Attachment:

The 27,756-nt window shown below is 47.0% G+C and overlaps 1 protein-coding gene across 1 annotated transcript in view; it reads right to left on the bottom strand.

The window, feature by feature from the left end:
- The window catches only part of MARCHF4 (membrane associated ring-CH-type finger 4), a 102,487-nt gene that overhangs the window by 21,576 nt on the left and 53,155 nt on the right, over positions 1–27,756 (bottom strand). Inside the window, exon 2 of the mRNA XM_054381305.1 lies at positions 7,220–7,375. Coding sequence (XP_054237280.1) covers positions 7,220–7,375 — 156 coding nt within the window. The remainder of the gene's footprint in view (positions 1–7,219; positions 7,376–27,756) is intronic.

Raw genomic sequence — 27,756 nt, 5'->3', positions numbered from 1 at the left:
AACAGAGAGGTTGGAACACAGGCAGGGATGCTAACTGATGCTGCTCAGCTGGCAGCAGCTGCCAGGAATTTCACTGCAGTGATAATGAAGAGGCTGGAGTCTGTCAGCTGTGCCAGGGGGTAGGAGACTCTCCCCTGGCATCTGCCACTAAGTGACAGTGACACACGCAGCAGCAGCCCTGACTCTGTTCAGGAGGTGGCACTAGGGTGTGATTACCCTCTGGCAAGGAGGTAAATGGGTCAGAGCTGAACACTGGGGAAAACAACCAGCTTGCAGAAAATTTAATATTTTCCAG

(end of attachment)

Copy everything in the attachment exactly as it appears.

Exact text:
The 27,756-nt window shown below is 47.0% G+C and overlaps 1 protein-coding gene across 1 annotated transcript in view; it reads right to left on the bottom strand.

The window, feature by feature from the left end:
- The window catches only part of MARCHF4 (membrane associated ring-CH-type finger 4), a 102,487-nt gene that overhangs the window by 21,576 nt on the left and 53,155 nt on the right, over positions 1–27,756 (bottom strand). Inside the window, exon 2 of the mRNA XM_054381305.1 lies at positions 7,220–7,375. Coding sequence (XP_054237280.1) covers positions 7,220–7,375 — 156 coding nt within the window. The remainder of the gene's footprint in view (positions 1–7,219; positions 7,376–27,756) is intronic.

Raw genomic sequence — 27,756 nt, 5'->3', positions numbered from 1 at the left:
AACAGAGAGGTTGGAACACAGGCAGGGATGCTAACTGATGCTGCTCAGCTGGCAGCAGCTGCCAGGAATTTCACTGCAGTGATAATGAAGAGGCTGGAGTCTGTCAGCTGTGCCAGGGGGTAGGAGACTCTCCCCTGGCATCTGCCACTAAGTGACAGTGACACACGCAGCAGCAGCCCTGACTCTGTTCAGGAGGTGGCACTAGGGTGTGATTACCCTCTGGCAAGGAGGTAAATGGGTCAGAGCTGAACACTGGGGAAAACAACCAGCTTGCAGAAAATTTAATATTTTCCAG